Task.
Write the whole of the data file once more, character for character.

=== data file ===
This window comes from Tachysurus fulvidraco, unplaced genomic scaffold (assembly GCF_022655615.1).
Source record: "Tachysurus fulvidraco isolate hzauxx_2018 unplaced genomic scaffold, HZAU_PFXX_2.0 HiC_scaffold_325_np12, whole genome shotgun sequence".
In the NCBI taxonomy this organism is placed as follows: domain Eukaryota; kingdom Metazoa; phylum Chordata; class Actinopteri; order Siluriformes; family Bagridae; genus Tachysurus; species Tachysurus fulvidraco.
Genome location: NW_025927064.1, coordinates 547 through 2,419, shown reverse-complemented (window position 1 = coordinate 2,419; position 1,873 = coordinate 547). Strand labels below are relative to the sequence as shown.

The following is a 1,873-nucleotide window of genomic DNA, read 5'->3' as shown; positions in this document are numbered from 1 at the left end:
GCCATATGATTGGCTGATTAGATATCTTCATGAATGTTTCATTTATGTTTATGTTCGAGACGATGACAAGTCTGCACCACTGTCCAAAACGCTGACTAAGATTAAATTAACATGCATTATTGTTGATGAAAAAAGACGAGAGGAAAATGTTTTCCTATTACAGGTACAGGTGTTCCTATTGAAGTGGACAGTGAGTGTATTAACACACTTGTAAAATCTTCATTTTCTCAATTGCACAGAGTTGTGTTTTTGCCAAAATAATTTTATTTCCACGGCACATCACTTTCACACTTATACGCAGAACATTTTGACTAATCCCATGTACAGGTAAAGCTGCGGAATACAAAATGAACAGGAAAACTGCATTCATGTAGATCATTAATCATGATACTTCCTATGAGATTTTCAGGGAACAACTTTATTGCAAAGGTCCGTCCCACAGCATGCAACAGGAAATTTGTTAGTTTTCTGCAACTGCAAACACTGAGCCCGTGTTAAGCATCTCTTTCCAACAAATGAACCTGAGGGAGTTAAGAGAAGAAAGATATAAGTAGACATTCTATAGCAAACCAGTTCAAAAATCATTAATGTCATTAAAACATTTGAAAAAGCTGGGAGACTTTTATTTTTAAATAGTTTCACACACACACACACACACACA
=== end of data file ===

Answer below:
This window comes from Tachysurus fulvidraco, unplaced genomic scaffold (assembly GCF_022655615.1).
Source record: "Tachysurus fulvidraco isolate hzauxx_2018 unplaced genomic scaffold, HZAU_PFXX_2.0 HiC_scaffold_325_np12, whole genome shotgun sequence".
In the NCBI taxonomy this organism is placed as follows: domain Eukaryota; kingdom Metazoa; phylum Chordata; class Actinopteri; order Siluriformes; family Bagridae; genus Tachysurus; species Tachysurus fulvidraco.
Genome location: NW_025927064.1, coordinates 547 through 2,419, shown reverse-complemented (window position 1 = coordinate 2,419; position 1,873 = coordinate 547). Strand labels below are relative to the sequence as shown.

The following is a 1,873-nucleotide window of genomic DNA, read 5'->3' as shown; positions in this document are numbered from 1 at the left end:
GCCATATGATTGGCTGATTAGATATCTTCATGAATGTTTCATTTATGTTTATGTTCGAGACGATGACAAGTCTGCACCACTGTCCAAAACGCTGACTAAGATTAAATTAACATGCATTATTGTTGATGAAAAAAGACGAGAGGAAAATGTTTTCCTATTACAGGTACAGGTGTTCCTATTGAAGTGGACAGTGAGTGTATTAACACACTTGTAAAATCTTCATTTTCTCAATTGCACAGAGTTGTGTTTTTGCCAAAATAATTTTATTTCCACGGCACATCACTTTCACACTTATACGCAGAACATTTTGACTAATCCCATGTACAGGTAAAGCTGCGGAATACAAAATGAACAGGAAAACTGCATTCATGTAGATCATTAATCATGATACTTCCTATGAGATTTTCAGGGAACAACTTTATTGCAAAGGTCCGTCCCACAGCATGCAACAGGAAATTTGTTAGTTTTCTGCAACTGCAAACACTGAGCCCGTGTTAAGCATCTCTTTCCAACAAATGAACCTGAGGGAGTTAAGAGAAGAAAGATATAAGTAGACATTCTATAGCAAACCAGTTCAAAAATCATTAATGTCATTAAAACATTTGAAAAAGCTGGGAGACTTTTATTTTTAAATAGTTTCACACACACACACACACACACA